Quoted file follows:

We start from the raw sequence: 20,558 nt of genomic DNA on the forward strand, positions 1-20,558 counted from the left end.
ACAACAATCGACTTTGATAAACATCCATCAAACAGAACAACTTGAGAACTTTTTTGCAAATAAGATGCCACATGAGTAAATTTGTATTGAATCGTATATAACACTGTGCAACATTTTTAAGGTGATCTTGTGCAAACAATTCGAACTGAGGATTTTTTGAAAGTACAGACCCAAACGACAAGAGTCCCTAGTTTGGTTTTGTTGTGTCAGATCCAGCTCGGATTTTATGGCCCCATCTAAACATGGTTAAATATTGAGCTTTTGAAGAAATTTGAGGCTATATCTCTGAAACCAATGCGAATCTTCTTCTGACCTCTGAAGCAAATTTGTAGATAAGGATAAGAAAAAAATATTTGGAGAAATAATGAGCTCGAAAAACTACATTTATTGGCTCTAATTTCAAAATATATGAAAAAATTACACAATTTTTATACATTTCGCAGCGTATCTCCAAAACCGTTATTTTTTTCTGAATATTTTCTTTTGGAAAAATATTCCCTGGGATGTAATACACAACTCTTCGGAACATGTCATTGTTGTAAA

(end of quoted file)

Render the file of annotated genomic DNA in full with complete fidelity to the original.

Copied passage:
We start from the raw sequence: 20,558 nt of genomic DNA on the forward strand, positions 1-20,558 counted from the left end.
ACAACAATCGACTTTGATAAACATCCATCAAACAGAACAACTTGAGAACTTTTTTGCAAATAAGATGCCACATGAGTAAATTTGTATTGAATCGTATATAACACTGTGCAACATTTTTAAGGTGATCTTGTGCAAACAATTCGAACTGAGGATTTTTTGAAAGTACAGACCCAAACGACAAGAGTCCCTAGTTTGGTTTTGTTGTGTCAGATCCAGCTCGGATTTTATGGCCCCATCTAAACATGGTTAAATATTGAGCTTTTGAAGAAATTTGAGGCTATATCTCTGAAACCAATGCGAATCTTCTTCTGACCTCTGAAGCAAATTTGTAGATAAGGATAAGAAAAAAATATTTGGAGAAATAATGAGCTCGAAAAACTACATTTATTGGCTCTAATTTCAAAATATATGAAAAAATTACACAATTTTTATACATTTCGCAGCGTATCTCCAAAACCGTTATTTTTTTCTGAATATTTTCTTTTGGAAAAATATTCCCTGGGATGTAATACACAACTCTTCGGAACATGTCATTGTTGTAAA